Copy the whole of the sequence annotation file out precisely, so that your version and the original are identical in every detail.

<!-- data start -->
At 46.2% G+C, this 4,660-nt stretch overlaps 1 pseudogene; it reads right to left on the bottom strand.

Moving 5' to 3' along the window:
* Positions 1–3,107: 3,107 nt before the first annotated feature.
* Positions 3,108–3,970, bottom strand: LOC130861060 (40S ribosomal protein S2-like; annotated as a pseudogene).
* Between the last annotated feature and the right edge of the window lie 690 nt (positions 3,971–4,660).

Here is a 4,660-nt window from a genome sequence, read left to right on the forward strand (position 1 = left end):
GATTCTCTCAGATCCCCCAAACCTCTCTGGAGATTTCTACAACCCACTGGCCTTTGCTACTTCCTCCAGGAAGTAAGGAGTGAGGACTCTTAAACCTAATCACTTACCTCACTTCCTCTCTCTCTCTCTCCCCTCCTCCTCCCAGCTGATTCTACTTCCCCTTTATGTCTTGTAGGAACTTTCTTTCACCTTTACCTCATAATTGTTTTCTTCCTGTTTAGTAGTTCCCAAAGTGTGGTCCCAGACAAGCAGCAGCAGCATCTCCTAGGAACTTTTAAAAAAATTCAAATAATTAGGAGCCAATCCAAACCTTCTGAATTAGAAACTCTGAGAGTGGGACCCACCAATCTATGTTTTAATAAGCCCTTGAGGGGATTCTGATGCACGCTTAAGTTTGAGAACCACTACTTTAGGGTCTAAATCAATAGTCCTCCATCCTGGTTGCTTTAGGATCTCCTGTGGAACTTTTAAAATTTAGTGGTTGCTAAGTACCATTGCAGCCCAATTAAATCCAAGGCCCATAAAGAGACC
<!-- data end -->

At 46.2% G+C, this 4,660-nt stretch overlaps 1 pseudogene; it reads right to left on the bottom strand.

Moving 5' to 3' along the window:
* Positions 1–3,107: 3,107 nt before the first annotated feature.
* Positions 3,108–3,970, bottom strand: LOC130861060 (40S ribosomal protein S2-like; annotated as a pseudogene).
* Between the last annotated feature and the right edge of the window lie 690 nt (positions 3,971–4,660).

Here is a 4,660-nt window from a genome sequence, read left to right on the forward strand (position 1 = left end):
GATTCTCTCAGATCCCCCAAACCTCTCTGGAGATTTCTACAACCCACTGGCCTTTGCTACTTCCTCCAGGAAGTAAGGAGTGAGGACTCTTAAACCTAATCACTTACCTCACTTCCTCTCTCTCTCTCTCCCCTCCTCCTCCCAGCTGATTCTACTTCCCCTTTATGTCTTGTAGGAACTTTCTTTCACCTTTACCTCATAATTGTTTTCTTCCTGTTTAGTAGTTCCCAAAGTGTGGTCCCAGACAAGCAGCAGCAGCATCTCCTAGGAACTTTTAAAAAAATTCAAATAATTAGGAGCCAATCCAAACCTTCTGAATTAGAAACTCTGAGAGTGGGACCCACCAATCTATGTTTTAATAAGCCCTTGAGGGGATTCTGATGCACGCTTAAGTTTGAGAACCACTACTTTAGGGTCTAAATCAATAGTCCTCCATCCTGGTTGCTTTAGGATCTCCTGTGGAACTTTTAAAATTTAGTGGTTGCTAAGTACCATTGCAGCCCAATTAAATCCAAGGCCCATAAAGAGACC